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Mark Dice video censored after being hit with bogus copyright and privacy claims

If you’re tired of censorship and surveillance, subscribe to Reclaim The Net.

A Trump critic and a Trump supporter are currently having a back-and-forth on YouTube – but not really about politics, unless you consider YouTube’s perpetually broken copyright system a form of politics.

Somehow, what looks like a fake copyright claim managed to creep into the exchange that started out with a doctor, Justin Shafa, uploading a video criticizing the US president for saying that coronavirus could be treated using UV (ultraviolet) light.

Popular YouTuber Mark Dice, who describes himself as a conservative, then uploaded a reaction video to prove that Shafa was the one ill-informed and ignorant about the subject, as under-development treatments like Healight prove.

Dice, who has more than 1.5 million subscribers on YouTube, also used clips from Shafa’s video, provoking him to file copyright claims against the conservative creator both on YouTube and on Twitter.

But, according to Dice, not before accusing him of a privacy violation, because he mentioned the doctor’s name at one point in his reaction video.

As for the copyright claims that followed, this YouTuber is certain they are false and that his use of clips from Shafa’s video fall under the fair use rule of US copyright law – in other words, this kind of use of copyrighted material without the holder’s permission is allowed if the goal is to provide commentary or parody.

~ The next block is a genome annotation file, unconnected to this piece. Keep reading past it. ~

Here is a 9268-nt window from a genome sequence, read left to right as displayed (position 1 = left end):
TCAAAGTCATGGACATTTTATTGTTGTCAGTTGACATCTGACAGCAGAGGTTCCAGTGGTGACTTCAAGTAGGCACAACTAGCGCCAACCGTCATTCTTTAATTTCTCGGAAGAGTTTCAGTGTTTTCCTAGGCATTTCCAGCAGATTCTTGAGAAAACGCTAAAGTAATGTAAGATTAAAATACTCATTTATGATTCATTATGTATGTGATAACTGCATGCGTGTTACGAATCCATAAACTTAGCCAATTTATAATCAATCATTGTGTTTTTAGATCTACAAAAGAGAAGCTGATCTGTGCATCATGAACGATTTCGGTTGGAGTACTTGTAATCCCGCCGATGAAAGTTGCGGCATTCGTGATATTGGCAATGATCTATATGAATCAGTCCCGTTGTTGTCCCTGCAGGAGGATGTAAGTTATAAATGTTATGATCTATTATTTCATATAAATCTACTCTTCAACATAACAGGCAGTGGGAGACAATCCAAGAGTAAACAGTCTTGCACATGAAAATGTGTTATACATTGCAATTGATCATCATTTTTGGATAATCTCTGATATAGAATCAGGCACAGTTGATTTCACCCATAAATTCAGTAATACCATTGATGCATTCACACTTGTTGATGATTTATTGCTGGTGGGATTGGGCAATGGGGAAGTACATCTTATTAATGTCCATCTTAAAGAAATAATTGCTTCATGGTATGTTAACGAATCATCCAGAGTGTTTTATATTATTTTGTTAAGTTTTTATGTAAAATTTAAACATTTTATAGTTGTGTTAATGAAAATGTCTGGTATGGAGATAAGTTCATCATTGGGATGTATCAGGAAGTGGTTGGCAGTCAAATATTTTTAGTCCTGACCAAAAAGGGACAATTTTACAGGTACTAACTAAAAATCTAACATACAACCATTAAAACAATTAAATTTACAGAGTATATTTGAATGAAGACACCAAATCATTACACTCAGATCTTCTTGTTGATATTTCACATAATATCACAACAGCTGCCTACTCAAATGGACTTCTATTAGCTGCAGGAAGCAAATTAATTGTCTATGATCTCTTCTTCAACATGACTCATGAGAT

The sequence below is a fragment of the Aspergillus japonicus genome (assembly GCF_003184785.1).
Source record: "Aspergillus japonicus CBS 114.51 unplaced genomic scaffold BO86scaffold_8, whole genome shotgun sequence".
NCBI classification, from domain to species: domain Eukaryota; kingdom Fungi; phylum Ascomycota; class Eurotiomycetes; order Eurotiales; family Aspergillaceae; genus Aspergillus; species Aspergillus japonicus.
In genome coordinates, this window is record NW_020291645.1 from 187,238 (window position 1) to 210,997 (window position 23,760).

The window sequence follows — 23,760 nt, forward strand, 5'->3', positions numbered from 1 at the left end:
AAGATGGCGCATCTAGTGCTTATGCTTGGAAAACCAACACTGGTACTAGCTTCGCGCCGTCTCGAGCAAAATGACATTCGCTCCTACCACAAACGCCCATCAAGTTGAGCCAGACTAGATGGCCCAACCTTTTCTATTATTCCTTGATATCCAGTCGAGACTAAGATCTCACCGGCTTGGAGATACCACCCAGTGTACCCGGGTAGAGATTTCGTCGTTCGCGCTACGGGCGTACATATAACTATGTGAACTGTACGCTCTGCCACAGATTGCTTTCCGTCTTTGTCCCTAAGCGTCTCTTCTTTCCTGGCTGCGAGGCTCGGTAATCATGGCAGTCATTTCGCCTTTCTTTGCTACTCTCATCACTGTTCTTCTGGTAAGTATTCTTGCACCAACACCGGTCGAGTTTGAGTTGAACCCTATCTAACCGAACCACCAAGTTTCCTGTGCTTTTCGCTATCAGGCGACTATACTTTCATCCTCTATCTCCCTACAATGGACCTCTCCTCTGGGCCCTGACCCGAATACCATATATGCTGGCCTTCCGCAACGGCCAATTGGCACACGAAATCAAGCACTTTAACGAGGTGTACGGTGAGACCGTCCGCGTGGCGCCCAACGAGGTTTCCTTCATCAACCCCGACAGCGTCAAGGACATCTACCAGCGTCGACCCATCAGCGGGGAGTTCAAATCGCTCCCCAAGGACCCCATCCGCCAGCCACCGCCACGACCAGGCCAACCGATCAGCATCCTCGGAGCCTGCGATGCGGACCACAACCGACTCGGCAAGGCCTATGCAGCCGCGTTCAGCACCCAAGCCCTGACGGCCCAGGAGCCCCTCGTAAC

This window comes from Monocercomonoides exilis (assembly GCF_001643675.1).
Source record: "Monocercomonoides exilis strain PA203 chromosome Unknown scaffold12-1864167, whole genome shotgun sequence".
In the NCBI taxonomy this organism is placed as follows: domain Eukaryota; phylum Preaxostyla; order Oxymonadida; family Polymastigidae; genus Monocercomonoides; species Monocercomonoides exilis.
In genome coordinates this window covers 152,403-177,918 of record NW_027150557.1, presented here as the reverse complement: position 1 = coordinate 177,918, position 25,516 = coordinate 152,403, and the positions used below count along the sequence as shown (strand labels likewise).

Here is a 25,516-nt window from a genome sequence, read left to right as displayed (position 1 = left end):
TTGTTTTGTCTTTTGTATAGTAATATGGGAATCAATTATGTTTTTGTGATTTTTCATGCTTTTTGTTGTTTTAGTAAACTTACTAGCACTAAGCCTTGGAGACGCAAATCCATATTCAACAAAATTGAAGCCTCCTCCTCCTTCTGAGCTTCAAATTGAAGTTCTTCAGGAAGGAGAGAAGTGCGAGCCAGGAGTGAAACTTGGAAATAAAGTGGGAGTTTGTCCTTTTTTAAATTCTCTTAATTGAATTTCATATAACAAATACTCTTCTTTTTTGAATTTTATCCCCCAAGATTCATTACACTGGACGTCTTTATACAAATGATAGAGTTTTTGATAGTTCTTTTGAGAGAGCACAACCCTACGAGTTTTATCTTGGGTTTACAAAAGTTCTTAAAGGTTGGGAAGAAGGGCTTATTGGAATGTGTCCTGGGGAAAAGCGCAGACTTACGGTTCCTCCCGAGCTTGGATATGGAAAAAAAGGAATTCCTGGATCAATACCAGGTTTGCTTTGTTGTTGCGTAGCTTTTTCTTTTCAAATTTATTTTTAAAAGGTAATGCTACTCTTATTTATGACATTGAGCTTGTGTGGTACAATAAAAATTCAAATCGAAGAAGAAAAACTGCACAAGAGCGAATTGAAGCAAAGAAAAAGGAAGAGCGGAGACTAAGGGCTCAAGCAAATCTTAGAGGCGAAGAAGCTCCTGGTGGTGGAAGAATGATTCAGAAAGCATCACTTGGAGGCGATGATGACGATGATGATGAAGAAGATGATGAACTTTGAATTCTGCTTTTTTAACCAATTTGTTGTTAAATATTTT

And that, Dice says, was his goal all along, rendering the copyright accusation pointless. According to Dice, what really motivated Shafa to try to take down his video were “hurt feelings” while the doctor accusing him of “stealing” his content was a disingenuous attempt to silence criticism.

Finally, should Shafa decide to stick to the accusations and take them to court, Dice warns he would countersue for anything from slander, tortious interference with the goal of harming his livelihood on YouTube, to Shafa’s possible lawsuit resting on a false copyright claim and therefore designed to prevent public participation.

It’s not the first time that YouTubers have been hit with false copyright claims and privacy claims as a form of censorship. It’s a problem, that YouTube assures us they’re working to fix (and has even themselves began to sue some of those who make false copyright claims and ignore fair use repeatedly), but is extremely slow at fixing it.

If you’re tired of censorship and surveillance, subscribe to Reclaim The Net.

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